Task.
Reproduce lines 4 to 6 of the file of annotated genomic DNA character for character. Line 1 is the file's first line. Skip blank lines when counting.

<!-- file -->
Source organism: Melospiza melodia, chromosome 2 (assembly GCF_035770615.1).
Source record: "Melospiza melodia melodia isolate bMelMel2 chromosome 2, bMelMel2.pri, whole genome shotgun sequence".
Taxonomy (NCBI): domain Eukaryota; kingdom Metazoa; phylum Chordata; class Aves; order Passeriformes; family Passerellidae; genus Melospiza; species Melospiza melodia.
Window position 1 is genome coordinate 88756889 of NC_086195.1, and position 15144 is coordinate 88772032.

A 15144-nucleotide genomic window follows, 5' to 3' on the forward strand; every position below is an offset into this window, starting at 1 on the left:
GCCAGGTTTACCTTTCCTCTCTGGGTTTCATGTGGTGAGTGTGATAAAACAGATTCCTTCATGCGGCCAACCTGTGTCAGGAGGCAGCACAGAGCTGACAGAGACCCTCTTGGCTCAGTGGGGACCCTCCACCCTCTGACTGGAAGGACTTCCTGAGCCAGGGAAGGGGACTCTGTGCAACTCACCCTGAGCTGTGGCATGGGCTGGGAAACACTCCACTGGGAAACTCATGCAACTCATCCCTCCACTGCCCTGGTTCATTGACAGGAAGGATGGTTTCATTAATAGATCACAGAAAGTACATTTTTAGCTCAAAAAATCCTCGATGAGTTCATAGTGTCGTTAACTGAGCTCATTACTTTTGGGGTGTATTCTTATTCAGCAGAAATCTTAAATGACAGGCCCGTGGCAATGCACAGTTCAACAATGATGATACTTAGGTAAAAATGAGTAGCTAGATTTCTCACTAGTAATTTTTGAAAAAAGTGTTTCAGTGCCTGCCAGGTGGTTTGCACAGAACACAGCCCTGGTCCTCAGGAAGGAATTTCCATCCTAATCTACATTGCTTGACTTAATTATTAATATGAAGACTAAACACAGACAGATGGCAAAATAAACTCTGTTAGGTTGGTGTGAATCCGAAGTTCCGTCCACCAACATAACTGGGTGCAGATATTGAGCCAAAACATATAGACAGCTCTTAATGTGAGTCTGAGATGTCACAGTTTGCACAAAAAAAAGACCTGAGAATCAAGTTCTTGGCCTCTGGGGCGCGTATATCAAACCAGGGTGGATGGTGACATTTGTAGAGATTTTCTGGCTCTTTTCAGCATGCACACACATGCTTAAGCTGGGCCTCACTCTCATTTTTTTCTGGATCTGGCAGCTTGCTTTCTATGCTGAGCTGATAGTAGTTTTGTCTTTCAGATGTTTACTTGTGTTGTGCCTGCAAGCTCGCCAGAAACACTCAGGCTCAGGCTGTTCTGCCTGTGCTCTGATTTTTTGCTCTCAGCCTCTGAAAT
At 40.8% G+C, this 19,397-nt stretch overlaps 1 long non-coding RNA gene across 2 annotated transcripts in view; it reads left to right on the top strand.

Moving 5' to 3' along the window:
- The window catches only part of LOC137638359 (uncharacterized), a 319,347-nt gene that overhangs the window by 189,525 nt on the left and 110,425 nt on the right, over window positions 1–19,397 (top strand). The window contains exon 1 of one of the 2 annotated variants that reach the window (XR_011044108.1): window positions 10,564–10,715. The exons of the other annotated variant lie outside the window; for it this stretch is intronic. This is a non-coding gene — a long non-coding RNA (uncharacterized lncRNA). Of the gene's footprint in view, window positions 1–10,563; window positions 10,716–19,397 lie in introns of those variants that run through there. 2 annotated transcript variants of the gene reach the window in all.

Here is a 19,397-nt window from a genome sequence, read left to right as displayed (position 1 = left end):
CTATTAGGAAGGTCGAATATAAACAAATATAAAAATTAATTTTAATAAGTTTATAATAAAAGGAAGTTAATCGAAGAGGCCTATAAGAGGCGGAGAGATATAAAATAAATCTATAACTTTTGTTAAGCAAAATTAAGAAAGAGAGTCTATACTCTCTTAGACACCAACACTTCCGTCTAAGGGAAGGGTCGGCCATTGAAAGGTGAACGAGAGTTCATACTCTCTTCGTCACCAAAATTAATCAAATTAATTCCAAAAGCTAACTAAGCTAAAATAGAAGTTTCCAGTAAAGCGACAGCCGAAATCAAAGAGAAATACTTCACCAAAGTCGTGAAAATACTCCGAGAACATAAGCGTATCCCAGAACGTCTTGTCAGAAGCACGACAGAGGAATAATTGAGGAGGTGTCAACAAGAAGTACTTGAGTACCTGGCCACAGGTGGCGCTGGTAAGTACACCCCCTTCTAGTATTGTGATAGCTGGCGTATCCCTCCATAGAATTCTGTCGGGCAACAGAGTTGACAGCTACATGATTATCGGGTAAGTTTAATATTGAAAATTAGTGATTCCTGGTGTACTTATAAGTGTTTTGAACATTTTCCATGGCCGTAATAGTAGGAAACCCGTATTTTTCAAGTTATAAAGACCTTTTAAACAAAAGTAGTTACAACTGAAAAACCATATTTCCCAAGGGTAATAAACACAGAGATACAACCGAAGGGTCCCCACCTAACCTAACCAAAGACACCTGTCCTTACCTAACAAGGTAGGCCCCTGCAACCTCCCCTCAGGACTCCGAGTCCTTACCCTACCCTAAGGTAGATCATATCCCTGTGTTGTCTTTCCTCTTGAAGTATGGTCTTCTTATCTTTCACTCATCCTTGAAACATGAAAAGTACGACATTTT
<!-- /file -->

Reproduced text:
Window position 1 is genome coordinate 88756889 of NC_086195.1, and position 15144 is coordinate 88772032.

A 15144-nucleotide genomic window follows, 5' to 3' on the forward strand; every position below is an offset into this window, starting at 1 on the left:
GCCAGGTTTACCTTTCCTCTCTGGGTTTCATGTGGTGAGTGTGATAAAACAGATTCCTTCATGCGGCCAACCTGTGTCAGGAGGCAGCACAGAGCTGACAGAGACCCTCTTGGCTCAGTGGGGACCCTCCACCCTCTGACTGGAAGGACTTCCTGAGCCAGGGAAGGGGACTCTGTGCAACTCACCCTGAGCTGTGGCATGGGCTGGGAAACACTCCACTGGGAAACTCATGCAACTCATCCCTCCACTGCCCTGGTTCATTGACAGGAAGGATGGTTTCATTAATAGATCACAGAAAGTACATTTTTAGCTCAAAAAATCCTCGATGAGTTCATAGTGTCGTTAACTGAGCTCATTACTTTTGGGGTGTATTCTTATTCAGCAGAAATCTTAAATGACAGGCCCGTGGCAATGCACAGTTCAACAATGATGATACTTAGGTAAAAATGAGTAGCTAGATTTCTCACTAGTAATTTTTGAAAAAAGTGTTTCAGTGCCTGCCAGGTGGTTTGCACAGAACACAGCCCTGGTCCTCAGGAAGGAATTTCCATCCTAATCTACATTGCTTGACTTAATTATTAATATGAAGACTAAACACAGACAGATGGCAAAATAAACTCTGTTAGGTTGGTGTGAATCCGAAGTTCCGTCCACCAACATAACTGGGTGCAGATATTGAGCCAAAACATATAGACAGCTCTTAATGTGAGTCTGAGATGTCACAGTTTGCACAAAAAAAAGACCTGAGAATCAAGTTCTTGGCCTCTGGGGCGCGTATATCAAACCAGGGTGGATGGTGACATTTGTAGAGATTTTCTGGCTCTTTTCAGCATGCACACACATGCTTAAGCTGGGCCTCACTCTCATTTTTTTCTGGATCTGGCAGCTTGCTTTCTATGCTGAGCTGATAGTAGTTTTGTCTTTCAGATGTTTACTTGTGTTGTGCCTGCAAGCTCGCCAGAAACACTCAGGCTCAGGCTGTTCTGCCTGTGCTCTGATTTTTTGCTCTCAGCCTCTGAAAT